Arts & Crafts for a Lifetime

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A Note from the Editor:

If you had any doubt about the breadth of the Arts & Crafts movement, the book reviews in this issue should convince you: Baillie Scott, Stickley, and Greene & Greene, together on one spread. (See pages 18 and 19.) Their work is proof that Arts & Crafts is not a “style,” but an approach to design and living. I look at Stickley as East Coast, old Europe, egalitarian, and vernacular. Greene & Greene embraced the California Dream, Japanese design, and the finest of materials and craftsmanship. (Gustav Stickley, of course, published the Greenes’ work in his magazine, as well as the “Midwest bungalows” of Frank Lloyd Wright and the Prairie School.)

My own heart belongs to English Arts & Crafts houses, and not because it’s in my genes. Maybe it goes along with my affinity for New England, and the fact that my house is a shingled, Tudoresque beach cottage trying to conjure up Elizabethan England. Most likely, it’s that the houses are wonderful; no one ever did it better than Morris, Webb, Voysey, and Baillie Scott.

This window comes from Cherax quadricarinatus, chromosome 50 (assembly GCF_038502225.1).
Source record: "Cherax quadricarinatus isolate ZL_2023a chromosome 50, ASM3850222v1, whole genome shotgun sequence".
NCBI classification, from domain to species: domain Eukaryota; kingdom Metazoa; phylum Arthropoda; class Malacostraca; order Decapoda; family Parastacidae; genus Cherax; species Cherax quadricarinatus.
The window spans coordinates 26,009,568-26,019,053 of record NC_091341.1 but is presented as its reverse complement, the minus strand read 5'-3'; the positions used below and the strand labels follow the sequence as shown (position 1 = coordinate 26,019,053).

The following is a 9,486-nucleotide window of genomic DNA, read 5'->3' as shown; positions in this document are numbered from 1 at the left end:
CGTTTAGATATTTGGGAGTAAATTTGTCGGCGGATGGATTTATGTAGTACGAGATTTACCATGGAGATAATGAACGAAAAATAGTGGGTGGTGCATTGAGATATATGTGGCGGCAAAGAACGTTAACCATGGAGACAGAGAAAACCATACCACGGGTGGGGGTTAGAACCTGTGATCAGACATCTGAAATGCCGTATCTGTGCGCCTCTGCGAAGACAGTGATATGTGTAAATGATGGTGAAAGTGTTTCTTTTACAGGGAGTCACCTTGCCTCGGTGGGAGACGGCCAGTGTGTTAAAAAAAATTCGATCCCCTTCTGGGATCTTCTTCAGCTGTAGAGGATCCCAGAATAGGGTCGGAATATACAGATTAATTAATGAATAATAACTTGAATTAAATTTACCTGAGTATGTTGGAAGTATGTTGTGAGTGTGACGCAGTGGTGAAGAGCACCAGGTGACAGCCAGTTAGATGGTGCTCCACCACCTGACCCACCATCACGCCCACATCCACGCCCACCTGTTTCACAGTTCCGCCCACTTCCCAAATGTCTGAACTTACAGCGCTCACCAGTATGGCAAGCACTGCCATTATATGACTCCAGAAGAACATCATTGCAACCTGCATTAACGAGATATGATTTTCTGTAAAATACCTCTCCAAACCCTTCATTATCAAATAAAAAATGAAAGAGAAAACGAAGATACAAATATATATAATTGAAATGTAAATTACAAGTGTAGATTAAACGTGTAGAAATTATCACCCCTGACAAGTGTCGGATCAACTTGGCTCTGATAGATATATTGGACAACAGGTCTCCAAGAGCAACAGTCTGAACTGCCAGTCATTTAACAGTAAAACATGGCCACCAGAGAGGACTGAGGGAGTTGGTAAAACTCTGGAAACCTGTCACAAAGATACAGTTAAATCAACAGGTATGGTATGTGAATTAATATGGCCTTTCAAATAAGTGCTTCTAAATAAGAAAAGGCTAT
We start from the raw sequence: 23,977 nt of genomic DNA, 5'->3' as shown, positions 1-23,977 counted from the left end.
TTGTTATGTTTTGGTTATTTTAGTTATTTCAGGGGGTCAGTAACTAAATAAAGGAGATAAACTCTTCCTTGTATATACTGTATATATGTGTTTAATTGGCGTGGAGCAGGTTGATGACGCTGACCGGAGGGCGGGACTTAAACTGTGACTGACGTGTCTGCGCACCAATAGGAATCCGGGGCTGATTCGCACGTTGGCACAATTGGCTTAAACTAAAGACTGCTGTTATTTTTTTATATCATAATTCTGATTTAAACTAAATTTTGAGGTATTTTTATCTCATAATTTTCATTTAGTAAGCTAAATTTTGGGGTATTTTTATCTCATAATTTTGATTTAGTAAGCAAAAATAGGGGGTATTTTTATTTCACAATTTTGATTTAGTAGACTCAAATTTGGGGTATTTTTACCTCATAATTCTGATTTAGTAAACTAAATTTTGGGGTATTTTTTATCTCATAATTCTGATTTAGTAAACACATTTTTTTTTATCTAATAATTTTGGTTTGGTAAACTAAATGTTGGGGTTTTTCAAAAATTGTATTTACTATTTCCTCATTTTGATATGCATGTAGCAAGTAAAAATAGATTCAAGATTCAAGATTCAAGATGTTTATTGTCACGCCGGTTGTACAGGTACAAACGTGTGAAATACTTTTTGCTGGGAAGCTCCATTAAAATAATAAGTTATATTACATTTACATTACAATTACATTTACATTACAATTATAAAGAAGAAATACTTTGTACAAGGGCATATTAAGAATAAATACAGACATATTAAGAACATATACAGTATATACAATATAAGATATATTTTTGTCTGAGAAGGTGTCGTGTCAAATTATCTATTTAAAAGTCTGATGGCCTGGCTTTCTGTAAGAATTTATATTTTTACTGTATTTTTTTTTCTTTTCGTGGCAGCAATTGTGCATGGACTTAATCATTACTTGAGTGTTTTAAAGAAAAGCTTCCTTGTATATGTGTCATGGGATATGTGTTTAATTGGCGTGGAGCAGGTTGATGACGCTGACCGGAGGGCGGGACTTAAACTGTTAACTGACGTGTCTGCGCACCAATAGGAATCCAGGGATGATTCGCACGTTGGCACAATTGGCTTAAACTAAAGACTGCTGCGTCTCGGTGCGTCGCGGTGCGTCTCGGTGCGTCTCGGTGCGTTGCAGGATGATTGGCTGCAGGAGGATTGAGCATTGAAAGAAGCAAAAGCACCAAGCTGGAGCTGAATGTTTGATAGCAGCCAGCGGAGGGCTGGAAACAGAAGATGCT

English-derived Arts & Crafts houses are in evidence, too, on this side of the Atlantic. Look at the work of American architects H.H. Richardson, William Ralph Emerson, Bruce Price, John Calvin Stevens, Wilson Eyre, and Ralph Adams Cram. Still, I’ve found that our steep-roofed, multi-gabled, often stuccoed houses, or the “Tudorbethan” type built from the 1890s through about 1918, often go unrecognized. If any of this sounds like it might describe your house, the new Baillie Scott book offers you recognition and inspiration.

Subscribe to Arts & Crafts Homes, or pick up an issue at your favorite bookstore or newsstand. Order back issues through the Old-House Bookstore or call (800) 850-7279.

New in this issue: Motifs of the Revival, on the last page. Some motifs recur: pendants, acorns, ginkgo leaves. What’s the symbolism, and where do these designs show up? Illustrated with the beautiful work of contemporary artisans, this page will answer those questions. First up is the cypress tree. “Cypress” is, incidentally, a current DalTile field color, the name of a plan for an English cottage from The Bungalow Company—and the color of a boys’ shirt from L.L. Bean.


Patricia Poore,Editor
ppoore@homebuyerpubs.com
10 Harbor Rd., Gloucester, MA 01930

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